One of my least favorite parts of home interiors are the unfinished look of outlets, light switches and a/c registers. Trufig has finally solved this issue by delivering a completely flush receptacle for almost anything you want to embed in your wall. The system requires much more attention to detail (level five finish) than your standard outlet, but the results are worth it, even if they run about $400 a pop.
Harman Kardon has developed a new high end audio system designed to be next to invisible. The amp and glass touchscreen (wipeable) slot neatly into cabinetry. Here, it is seen slotted just above a Meile espresso machine in Poggen Pohl cabinets. Two cabinet door faces become speakers thanks to a tiny diaphragm mounted to a shallow impression routed into the back of the cabinet door. The system doesn't deliver audiophile sound quality, but it's better than most counter top speaker systems without having to lose the valuable counter space. This product is not yet for sale, nor is it featured on HK's site. If you read dutch, enjoy this short description by the designers, D'Andrea and Evers.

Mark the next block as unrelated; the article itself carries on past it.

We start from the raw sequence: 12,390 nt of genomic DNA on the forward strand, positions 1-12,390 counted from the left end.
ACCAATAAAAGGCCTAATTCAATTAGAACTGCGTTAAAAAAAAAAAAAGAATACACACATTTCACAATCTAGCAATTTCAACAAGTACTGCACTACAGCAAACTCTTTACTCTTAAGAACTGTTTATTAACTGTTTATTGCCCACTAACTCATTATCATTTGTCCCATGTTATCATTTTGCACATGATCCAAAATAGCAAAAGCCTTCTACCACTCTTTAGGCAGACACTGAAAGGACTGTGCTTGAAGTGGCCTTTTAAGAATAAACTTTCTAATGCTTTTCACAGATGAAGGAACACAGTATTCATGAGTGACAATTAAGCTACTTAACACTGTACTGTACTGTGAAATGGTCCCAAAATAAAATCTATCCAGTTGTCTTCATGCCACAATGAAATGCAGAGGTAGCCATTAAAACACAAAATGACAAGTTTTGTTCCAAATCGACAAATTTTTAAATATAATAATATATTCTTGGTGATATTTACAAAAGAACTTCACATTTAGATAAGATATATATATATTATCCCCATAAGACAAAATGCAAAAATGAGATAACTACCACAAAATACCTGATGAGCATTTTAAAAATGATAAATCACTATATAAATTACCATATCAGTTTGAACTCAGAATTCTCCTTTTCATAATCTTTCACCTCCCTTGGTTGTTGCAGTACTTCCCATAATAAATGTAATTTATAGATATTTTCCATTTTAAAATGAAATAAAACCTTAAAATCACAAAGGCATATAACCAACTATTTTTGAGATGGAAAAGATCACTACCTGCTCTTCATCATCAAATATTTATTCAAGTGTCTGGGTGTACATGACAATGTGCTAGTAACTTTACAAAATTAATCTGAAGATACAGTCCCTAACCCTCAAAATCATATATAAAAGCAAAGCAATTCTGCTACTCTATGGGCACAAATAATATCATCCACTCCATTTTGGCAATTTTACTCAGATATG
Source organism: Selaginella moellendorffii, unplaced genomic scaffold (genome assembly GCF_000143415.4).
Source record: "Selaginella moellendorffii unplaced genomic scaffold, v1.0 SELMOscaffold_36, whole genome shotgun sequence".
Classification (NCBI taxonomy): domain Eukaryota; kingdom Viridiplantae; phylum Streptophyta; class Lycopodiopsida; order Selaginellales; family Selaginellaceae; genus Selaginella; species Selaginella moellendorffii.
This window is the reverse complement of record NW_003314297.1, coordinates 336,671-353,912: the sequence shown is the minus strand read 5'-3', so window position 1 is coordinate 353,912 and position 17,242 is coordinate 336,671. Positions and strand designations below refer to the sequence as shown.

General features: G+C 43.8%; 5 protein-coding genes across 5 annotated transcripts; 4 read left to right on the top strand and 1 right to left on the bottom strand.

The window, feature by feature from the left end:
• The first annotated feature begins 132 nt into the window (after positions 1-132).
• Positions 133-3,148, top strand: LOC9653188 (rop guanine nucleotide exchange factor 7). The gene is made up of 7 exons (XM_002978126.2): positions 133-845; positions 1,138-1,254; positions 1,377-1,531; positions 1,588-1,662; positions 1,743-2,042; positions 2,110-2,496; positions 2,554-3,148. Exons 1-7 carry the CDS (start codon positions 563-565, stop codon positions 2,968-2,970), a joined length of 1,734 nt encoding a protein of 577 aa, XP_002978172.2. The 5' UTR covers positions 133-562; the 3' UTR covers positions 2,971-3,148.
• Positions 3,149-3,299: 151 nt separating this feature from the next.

Dwell has focused on home gardens and sustainable practices since the beginning, but they have cemented the trend of urban farming by featuring contemporary chicken coops for 2011. This kind of highly polished product seems antithetical to the get-your-hands-dirty attitude required for keeping chickens. Maybe keeping chickens is easier than it seems. Chickens cluck. You get eggs. Clean pen with high pressure washer. Repeat.
"From our point of view, the Arctic has no favorable qualities, unless its severity be counted as such." In the exhibit brochure, this is how Edmund Carpenter introduces the Arctic. Severity as a quality? What a great concept for an exhibit design strategy.